Thirty percent of the Kenyan workforce lacks adequate skills which is affecting productivity in the country.
The World Economic Forum says the situation in Kenya is however far much better than in neighboring countries like Tanzania where more than 4 out of 10 workers are unskilled.
The report says to deal with the challenge Kenyan companies should employ automation to increase efficiency and productivity.
Unemployment in Kenya remains a thorny issue with close to 40 percent of those eligible for employment being jobless.
The situation is aggravated by the fact that more than five hundred thousand Kenyans are joining the labor market every year, with the economy creating less than 200 thousand formal jobs every year.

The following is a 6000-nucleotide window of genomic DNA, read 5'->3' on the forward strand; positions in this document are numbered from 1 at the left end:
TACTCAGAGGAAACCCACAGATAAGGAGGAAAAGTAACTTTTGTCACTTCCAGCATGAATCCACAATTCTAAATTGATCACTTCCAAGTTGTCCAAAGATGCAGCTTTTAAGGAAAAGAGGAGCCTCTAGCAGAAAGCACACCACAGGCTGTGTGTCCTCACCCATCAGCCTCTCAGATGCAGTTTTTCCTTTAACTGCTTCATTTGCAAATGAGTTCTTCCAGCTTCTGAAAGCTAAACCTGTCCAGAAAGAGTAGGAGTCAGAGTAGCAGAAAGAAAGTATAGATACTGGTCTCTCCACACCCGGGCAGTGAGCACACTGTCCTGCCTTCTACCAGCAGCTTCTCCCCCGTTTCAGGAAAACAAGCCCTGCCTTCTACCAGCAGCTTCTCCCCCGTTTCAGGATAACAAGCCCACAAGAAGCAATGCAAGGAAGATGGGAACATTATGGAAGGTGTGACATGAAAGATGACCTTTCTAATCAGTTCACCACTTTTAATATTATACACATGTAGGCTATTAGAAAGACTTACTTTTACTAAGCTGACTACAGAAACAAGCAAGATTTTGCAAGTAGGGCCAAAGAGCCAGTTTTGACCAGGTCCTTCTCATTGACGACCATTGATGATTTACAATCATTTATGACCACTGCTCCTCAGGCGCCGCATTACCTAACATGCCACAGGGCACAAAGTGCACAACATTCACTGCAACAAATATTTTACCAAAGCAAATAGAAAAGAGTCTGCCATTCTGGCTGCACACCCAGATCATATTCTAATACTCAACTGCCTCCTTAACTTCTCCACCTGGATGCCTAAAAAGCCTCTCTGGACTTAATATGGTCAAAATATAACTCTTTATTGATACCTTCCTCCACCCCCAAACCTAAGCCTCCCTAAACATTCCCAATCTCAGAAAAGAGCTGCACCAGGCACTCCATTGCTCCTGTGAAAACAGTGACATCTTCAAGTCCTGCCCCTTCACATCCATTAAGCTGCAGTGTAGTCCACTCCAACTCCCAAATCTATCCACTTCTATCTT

Last year the Kenyan economy created 800,000 jobs while the economy expanded by around 4.8 percent.
However majority of these jobs were in the Jua kali sector.
There is also another challenge facing the Kenyan labor market, lack and mis-match of skills.
‘The Future of Jobs and Skills’
The World Economic Forum says 3 out of 10 Kenyan workers lack the necessary skills, impacting productivity negatively and making the country an expensive market to do business.
The forum shows that employers in most African markets are grappling with employees who suffer from limited skills.
This makes 41 percent of all employers in Tanzania, 30 percent in Kenya, 9 percent in South Africa, and 6 percent in Nigeria unskilled.
WEF says the best way to deal with these challenges is innovation and automation.
The WEF report dubbed ‘The Future of Jobs and Skills’ says that 5 out of ten jobs in Kenya should be performed by machines.
However the automation process should be carried out with care in order not to disrupt the Kenyan labor force, the report says.